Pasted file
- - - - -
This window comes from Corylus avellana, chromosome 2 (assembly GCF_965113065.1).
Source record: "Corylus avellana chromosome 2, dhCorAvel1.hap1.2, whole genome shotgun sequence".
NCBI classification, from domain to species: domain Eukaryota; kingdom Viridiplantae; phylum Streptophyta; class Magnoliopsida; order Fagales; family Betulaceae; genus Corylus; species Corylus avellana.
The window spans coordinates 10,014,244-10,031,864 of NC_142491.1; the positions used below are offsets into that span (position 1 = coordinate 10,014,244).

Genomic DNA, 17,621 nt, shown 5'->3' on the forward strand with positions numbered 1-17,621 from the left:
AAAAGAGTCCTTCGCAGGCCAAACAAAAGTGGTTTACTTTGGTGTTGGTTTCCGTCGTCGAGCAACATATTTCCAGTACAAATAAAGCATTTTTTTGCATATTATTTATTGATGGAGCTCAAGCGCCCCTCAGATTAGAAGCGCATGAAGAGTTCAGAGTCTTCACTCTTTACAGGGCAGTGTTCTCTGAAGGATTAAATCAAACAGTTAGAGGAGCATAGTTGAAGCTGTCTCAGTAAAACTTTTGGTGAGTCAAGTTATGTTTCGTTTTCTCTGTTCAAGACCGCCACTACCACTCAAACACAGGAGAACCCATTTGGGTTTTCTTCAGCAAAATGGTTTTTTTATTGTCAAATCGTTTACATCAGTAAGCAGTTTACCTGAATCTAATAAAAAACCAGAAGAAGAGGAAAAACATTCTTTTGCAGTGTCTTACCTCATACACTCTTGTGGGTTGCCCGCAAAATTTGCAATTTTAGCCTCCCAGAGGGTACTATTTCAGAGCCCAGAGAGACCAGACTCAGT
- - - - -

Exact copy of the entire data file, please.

This window comes from Corylus avellana, chromosome 2 (assembly GCF_965113065.1).
Source record: "Corylus avellana chromosome 2, dhCorAvel1.hap1.2, whole genome shotgun sequence".
NCBI classification, from domain to species: domain Eukaryota; kingdom Viridiplantae; phylum Streptophyta; class Magnoliopsida; order Fagales; family Betulaceae; genus Corylus; species Corylus avellana.
The window spans coordinates 10,014,244-10,031,864 of NC_142491.1; the positions used below are offsets into that span (position 1 = coordinate 10,014,244).

Genomic DNA, 17,621 nt, shown 5'->3' on the forward strand with positions numbered 1-17,621 from the left:
AAAAGAGTCCTTCGCAGGCCAAACAAAAGTGGTTTACTTTGGTGTTGGTTTCCGTCGTCGAGCAACATATTTCCAGTACAAATAAAGCATTTTTTTGCATATTATTTATTGATGGAGCTCAAGCGCCCCTCAGATTAGAAGCGCATGAAGAGTTCAGAGTCTTCACTCTTTACAGGGCAGTGTTCTCTGAAGGATTAAATCAAACAGTTAGAGGAGCATAGTTGAAGCTGTCTCAGTAAAACTTTTGGTGAGTCAAGTTATGTTTCGTTTTCTCTGTTCAAGACCGCCACTACCACTCAAACACAGGAGAACCCATTTGGGTTTTCTTCAGCAAAATGGTTTTTTTATTGTCAAATCGTTTACATCAGTAAGCAGTTTACCTGAATCTAATAAAAAACCAGAAGAAGAGGAAAAACATTCTTTTGCAGTGTCTTACCTCATACACTCTTGTGGGTTGCCCGCAAAATTTGCAATTTTAGCCTCCCAGAGGGTACTATTTCAGAGCCCAGAGAGACCAGACTCAGT